Whereas my smart flared jeans, high-heeled boots and fitted shirt approach looks nice and feels comfortable, I know that the woman wearing a suit will be taken more seriously. And don’t even get me started on maintaining a full head of highlights etc! We all want to look and feel good, but there’s an extra issue that I don’t think men in the workplace worry about…do we seem too self-absorbed if we look after ourselves? I have to wonder if there will ever be a day when a good handshake, comfortable outfit and exceptional business acumen will ever be enough to make that perfect first impression, over and above the fact that we have boobs and pretty hair.


First impressions aside, there’s a really pertinent issue that women in the business world are facing; being personable without being considered ‘flirty’. Honestly, there are days when I worry that we are plummeting back into the days of Mad Men, with women being thought of as fancy office ornaments and a pleasing distraction from the stresses of the ‘real work’. This is an issue that ties in perfectly with the notion of appropriate email openers.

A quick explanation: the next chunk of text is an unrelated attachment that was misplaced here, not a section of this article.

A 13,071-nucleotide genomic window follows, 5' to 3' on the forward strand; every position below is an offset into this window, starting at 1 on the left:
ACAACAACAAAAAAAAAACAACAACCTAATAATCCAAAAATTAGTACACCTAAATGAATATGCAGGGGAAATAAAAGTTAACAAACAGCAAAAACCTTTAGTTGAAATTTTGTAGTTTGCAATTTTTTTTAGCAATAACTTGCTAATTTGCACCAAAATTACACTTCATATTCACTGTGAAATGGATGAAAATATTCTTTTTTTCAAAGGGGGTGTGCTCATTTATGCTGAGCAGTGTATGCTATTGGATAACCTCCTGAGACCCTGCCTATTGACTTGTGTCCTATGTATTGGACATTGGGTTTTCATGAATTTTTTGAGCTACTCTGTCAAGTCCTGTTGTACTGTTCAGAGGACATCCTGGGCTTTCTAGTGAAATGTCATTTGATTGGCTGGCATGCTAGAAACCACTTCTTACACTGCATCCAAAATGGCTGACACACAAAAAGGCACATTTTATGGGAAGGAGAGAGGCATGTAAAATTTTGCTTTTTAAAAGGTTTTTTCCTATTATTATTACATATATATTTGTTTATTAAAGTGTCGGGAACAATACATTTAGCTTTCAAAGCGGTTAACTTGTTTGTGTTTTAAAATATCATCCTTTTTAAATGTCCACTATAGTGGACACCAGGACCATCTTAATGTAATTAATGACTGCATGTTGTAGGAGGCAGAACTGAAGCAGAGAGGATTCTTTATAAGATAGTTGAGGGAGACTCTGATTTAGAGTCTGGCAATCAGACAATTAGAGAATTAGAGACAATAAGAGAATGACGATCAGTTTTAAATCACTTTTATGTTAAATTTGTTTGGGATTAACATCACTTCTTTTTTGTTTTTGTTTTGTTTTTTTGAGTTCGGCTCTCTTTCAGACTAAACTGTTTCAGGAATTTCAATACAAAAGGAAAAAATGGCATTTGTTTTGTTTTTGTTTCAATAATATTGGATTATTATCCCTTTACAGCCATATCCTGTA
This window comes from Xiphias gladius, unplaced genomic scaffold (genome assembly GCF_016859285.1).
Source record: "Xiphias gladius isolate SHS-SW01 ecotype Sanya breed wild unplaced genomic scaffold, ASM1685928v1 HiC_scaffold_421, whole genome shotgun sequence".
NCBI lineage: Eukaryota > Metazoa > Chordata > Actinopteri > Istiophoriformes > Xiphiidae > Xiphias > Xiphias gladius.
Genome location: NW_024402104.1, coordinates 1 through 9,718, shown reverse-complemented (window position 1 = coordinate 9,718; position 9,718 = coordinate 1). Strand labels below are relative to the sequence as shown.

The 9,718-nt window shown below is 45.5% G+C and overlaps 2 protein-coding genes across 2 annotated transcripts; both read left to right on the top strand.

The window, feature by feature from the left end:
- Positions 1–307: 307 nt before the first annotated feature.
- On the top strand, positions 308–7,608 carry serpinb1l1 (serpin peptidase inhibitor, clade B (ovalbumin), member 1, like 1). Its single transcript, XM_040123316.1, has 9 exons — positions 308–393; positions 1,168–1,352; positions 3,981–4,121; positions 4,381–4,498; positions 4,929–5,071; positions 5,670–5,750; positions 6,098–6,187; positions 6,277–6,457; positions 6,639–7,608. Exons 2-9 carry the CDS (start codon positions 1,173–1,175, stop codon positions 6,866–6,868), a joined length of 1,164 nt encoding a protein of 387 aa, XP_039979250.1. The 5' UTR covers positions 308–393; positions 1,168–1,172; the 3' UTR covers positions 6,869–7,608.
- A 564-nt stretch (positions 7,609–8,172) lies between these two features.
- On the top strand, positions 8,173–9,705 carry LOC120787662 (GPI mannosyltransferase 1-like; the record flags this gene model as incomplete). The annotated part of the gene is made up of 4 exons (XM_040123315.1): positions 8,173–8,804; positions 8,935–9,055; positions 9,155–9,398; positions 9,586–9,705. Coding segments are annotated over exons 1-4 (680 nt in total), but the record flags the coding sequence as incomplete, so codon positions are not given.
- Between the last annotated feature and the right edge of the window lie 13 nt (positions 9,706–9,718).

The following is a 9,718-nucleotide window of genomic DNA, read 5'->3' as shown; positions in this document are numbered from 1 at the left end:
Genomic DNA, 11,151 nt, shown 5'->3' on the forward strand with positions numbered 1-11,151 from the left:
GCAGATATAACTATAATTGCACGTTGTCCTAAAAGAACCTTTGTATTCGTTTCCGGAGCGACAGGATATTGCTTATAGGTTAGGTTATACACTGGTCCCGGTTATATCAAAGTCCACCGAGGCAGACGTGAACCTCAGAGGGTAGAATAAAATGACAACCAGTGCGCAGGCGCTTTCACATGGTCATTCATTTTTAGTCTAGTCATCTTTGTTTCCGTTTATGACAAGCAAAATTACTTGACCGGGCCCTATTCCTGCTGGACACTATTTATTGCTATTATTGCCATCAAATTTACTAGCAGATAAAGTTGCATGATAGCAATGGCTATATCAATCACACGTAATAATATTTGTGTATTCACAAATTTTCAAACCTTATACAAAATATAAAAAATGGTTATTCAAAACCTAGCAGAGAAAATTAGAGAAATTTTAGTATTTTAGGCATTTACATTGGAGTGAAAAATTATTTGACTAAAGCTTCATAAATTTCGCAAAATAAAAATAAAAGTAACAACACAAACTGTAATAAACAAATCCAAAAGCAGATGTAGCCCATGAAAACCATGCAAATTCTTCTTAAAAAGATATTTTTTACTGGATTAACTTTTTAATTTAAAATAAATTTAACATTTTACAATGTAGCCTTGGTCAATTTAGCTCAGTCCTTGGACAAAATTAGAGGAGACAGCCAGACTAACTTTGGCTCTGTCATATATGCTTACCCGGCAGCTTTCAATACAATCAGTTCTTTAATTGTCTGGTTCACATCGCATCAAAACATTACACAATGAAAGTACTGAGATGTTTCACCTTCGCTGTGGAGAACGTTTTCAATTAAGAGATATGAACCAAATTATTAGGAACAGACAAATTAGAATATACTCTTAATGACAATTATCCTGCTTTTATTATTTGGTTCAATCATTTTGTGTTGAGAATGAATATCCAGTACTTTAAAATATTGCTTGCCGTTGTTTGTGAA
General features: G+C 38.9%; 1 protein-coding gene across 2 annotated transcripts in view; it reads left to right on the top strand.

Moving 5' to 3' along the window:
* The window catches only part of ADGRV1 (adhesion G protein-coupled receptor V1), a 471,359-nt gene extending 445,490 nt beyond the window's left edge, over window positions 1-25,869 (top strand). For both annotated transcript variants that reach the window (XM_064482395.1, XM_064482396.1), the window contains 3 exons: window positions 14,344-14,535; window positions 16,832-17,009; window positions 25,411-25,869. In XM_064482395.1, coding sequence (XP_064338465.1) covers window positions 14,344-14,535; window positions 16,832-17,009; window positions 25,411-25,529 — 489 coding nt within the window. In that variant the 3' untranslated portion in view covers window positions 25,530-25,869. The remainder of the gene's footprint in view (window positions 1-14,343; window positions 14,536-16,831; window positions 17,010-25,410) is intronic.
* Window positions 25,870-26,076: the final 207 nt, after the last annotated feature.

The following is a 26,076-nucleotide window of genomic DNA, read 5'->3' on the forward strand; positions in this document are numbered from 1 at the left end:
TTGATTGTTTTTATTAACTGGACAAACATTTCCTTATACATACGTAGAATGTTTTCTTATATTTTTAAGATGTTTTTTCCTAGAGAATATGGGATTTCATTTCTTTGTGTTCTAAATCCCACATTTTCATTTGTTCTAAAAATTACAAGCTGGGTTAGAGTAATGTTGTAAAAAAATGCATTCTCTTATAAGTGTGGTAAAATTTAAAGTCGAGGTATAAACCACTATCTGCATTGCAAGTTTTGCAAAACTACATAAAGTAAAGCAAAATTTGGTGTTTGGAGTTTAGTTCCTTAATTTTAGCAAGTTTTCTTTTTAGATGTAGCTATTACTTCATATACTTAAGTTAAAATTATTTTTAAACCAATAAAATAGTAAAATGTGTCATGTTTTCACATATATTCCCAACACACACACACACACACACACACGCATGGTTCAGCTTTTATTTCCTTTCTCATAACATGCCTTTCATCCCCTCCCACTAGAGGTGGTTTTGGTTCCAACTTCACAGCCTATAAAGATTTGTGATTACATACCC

I’ll openly admit that when I’ve known someone for a while and we’ve built up a good professional relationship, I’m happy to open an email that starts with “Hey You” or even, as is frequently the case, “Whatcha Ames”. I’ll even respond in kind and be silly and informal, because a rapport has been built, and my professional credentials have been confirmed, but I won’t flirt. You’ll never see a ‘winky face’ emoji in an email from me and there won’t be any post 9pm contact, but at least everybody knows where they stand! After all, I’m married (VERY happily) and would never want anyone to even momentarily think that I got a job based on anything other than merit. Plus, today’s standards make me question every bit of communication I send and what impression I’m putting out there! I love a good banter, but a line has to be drawn eventually and that’s such a sticking point for us all.